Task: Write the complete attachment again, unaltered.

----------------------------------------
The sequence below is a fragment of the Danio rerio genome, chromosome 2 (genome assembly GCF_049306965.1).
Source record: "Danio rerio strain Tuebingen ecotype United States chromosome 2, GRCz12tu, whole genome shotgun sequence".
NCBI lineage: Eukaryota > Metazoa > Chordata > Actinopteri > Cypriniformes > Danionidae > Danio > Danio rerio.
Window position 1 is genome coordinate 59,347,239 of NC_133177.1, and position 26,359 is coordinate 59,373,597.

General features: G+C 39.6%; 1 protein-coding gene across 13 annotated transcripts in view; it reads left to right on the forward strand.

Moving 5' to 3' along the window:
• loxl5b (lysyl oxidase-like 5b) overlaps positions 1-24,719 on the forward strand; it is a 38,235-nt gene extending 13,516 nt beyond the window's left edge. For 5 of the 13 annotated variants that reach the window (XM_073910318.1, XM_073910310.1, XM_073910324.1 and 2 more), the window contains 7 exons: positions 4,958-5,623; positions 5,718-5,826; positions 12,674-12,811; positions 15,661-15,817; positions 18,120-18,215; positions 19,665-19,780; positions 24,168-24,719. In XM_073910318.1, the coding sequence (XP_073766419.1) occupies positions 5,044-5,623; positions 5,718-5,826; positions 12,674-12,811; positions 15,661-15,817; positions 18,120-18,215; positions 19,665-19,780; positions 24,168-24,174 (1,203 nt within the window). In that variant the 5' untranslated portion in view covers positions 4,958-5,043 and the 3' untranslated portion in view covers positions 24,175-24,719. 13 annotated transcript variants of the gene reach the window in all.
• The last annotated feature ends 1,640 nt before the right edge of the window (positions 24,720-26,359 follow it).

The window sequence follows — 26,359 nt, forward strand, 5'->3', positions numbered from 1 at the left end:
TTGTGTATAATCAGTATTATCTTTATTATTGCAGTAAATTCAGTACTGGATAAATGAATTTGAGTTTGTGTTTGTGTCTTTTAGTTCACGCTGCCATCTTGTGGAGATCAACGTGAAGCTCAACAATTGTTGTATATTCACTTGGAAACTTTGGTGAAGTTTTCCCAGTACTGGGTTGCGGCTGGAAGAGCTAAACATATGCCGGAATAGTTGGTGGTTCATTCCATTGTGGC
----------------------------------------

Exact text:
The sequence below is a fragment of the Danio rerio genome, chromosome 2 (genome assembly GCF_049306965.1).
Source record: "Danio rerio strain Tuebingen ecotype United States chromosome 2, GRCz12tu, whole genome shotgun sequence".
NCBI lineage: Eukaryota > Metazoa > Chordata > Actinopteri > Cypriniformes > Danionidae > Danio > Danio rerio.
Window position 1 is genome coordinate 59,347,239 of NC_133177.1, and position 26,359 is coordinate 59,373,597.

General features: G+C 39.6%; 1 protein-coding gene across 13 annotated transcripts in view; it reads left to right on the forward strand.

Moving 5' to 3' along the window:
• loxl5b (lysyl oxidase-like 5b) overlaps positions 1-24,719 on the forward strand; it is a 38,235-nt gene extending 13,516 nt beyond the window's left edge. For 5 of the 13 annotated variants that reach the window (XM_073910318.1, XM_073910310.1, XM_073910324.1 and 2 more), the window contains 7 exons: positions 4,958-5,623; positions 5,718-5,826; positions 12,674-12,811; positions 15,661-15,817; positions 18,120-18,215; positions 19,665-19,780; positions 24,168-24,719. In XM_073910318.1, the coding sequence (XP_073766419.1) occupies positions 5,044-5,623; positions 5,718-5,826; positions 12,674-12,811; positions 15,661-15,817; positions 18,120-18,215; positions 19,665-19,780; positions 24,168-24,174 (1,203 nt within the window). In that variant the 5' untranslated portion in view covers positions 4,958-5,043 and the 3' untranslated portion in view covers positions 24,175-24,719. 13 annotated transcript variants of the gene reach the window in all.
• The last annotated feature ends 1,640 nt before the right edge of the window (positions 24,720-26,359 follow it).

The window sequence follows — 26,359 nt, forward strand, 5'->3', positions numbered from 1 at the left end:
TTGTGTATAATCAGTATTATCTTTATTATTGCAGTAAATTCAGTACTGGATAAATGAATTTGAGTTTGTGTTTGTGTCTTTTAGTTCACGCTGCCATCTTGTGGAGATCAACGTGAAGCTCAACAATTGTTGTATATTCACTTGGAAACTTTGGTGAAGTTTTCCCAGTACTGGGTTGCGGCTGGAAGAGCTAAACATATGCCGGAATAGTTGGTGGTTCATTCCATTGTGGC